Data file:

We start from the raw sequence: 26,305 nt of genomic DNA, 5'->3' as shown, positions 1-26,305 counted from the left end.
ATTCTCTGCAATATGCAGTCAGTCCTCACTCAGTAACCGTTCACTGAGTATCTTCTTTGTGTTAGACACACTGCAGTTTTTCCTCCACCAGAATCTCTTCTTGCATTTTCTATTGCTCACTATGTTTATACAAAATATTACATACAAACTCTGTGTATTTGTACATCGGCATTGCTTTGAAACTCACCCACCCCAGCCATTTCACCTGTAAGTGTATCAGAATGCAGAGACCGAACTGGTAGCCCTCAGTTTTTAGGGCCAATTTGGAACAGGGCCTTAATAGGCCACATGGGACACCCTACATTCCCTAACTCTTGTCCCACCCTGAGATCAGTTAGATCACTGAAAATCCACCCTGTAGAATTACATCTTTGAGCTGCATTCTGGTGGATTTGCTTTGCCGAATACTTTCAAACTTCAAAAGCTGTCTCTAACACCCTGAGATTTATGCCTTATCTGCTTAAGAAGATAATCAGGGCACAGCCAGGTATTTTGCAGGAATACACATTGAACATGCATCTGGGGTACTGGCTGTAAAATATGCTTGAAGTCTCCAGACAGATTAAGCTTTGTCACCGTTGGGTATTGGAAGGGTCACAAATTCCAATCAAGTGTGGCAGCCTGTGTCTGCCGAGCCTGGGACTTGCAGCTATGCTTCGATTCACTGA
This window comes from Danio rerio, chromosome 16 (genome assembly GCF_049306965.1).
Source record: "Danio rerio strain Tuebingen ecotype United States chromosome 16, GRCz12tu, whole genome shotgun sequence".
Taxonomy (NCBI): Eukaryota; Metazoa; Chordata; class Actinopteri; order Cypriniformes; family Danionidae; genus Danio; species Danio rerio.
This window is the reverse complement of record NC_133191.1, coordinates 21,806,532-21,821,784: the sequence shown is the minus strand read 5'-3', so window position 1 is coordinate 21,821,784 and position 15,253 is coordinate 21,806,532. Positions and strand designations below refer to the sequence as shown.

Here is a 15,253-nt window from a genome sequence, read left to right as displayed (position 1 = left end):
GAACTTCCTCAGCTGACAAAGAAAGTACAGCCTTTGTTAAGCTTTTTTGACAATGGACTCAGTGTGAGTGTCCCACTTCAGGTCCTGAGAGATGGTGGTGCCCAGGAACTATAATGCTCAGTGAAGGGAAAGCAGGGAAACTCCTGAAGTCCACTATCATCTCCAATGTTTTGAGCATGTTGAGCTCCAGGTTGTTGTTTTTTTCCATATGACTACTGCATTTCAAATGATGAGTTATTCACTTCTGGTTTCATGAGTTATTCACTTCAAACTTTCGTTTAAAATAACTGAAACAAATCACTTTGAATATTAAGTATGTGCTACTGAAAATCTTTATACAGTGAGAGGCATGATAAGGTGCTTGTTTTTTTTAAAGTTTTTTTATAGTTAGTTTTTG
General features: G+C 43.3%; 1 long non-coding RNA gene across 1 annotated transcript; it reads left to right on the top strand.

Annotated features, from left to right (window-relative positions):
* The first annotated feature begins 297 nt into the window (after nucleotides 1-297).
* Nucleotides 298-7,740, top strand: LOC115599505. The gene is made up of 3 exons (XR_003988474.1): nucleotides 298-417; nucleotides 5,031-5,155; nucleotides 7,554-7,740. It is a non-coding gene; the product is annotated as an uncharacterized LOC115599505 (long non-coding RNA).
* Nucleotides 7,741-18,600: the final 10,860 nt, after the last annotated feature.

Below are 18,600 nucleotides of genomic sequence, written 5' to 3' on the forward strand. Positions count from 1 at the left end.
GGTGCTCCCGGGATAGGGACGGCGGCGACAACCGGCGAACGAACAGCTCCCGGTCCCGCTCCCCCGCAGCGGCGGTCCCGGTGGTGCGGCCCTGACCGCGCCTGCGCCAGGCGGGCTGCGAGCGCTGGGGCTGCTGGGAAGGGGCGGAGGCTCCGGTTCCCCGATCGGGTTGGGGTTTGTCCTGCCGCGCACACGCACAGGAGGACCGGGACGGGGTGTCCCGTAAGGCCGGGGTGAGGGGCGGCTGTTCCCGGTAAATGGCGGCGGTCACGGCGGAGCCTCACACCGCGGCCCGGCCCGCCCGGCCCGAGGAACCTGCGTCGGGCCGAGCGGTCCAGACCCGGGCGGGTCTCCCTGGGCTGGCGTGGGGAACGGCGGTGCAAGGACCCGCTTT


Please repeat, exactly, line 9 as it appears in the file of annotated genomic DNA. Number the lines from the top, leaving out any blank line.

General features: G+C 43.3%; 1 long non-coding RNA gene across 1 annotated transcript; it reads left to right on the top strand.